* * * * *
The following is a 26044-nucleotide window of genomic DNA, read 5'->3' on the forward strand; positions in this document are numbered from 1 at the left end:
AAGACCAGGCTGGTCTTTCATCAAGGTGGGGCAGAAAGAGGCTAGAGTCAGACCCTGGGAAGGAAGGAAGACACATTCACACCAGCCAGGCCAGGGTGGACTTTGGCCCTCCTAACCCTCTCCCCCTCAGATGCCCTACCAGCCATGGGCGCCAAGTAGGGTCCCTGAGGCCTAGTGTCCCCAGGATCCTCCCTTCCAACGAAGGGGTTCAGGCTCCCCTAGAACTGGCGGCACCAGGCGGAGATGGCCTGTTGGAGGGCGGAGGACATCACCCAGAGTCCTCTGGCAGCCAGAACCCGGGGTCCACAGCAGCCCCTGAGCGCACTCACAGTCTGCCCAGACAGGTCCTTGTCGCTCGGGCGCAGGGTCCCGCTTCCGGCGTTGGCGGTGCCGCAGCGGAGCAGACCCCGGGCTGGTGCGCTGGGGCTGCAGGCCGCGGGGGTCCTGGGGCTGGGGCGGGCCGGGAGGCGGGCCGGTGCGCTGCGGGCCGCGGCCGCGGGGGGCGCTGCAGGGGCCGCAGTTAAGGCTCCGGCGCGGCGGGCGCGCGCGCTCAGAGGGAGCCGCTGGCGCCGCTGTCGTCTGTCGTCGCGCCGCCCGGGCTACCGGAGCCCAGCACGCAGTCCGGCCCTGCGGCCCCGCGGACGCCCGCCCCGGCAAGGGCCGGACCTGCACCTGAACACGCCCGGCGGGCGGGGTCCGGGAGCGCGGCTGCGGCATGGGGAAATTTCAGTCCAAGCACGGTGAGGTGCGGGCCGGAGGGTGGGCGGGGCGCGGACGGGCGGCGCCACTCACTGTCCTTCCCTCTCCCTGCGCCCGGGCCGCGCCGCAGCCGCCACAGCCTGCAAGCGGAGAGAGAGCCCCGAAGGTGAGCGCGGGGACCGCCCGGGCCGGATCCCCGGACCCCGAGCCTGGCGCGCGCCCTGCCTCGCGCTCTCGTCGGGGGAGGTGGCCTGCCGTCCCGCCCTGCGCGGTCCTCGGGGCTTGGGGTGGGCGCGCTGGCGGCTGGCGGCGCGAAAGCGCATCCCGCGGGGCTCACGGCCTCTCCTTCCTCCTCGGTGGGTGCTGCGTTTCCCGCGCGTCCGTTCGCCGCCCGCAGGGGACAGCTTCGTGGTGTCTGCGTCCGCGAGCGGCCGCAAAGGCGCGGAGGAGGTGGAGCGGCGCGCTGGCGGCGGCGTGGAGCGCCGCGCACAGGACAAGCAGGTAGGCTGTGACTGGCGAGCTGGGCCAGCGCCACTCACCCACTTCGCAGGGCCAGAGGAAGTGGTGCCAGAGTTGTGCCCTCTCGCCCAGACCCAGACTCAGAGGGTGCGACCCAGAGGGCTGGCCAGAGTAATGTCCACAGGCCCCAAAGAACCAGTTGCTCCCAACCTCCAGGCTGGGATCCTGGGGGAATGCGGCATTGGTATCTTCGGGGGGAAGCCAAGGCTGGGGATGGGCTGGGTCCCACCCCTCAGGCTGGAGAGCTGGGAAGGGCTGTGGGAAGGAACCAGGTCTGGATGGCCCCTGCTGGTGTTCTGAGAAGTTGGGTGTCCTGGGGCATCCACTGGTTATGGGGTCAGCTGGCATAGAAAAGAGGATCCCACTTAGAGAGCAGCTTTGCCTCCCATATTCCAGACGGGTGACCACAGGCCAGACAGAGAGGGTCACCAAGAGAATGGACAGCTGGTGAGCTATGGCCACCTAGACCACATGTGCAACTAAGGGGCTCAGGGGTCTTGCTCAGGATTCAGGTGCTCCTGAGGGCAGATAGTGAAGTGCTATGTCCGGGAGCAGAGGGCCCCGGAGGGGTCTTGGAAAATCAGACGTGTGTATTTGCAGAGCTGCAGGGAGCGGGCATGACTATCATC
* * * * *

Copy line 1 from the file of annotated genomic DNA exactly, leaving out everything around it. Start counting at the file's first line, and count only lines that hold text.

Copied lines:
The following is a 26044-nucleotide window of genomic DNA, read 5'->3' on the forward strand; positions in this document are numbered from 1 at the left end: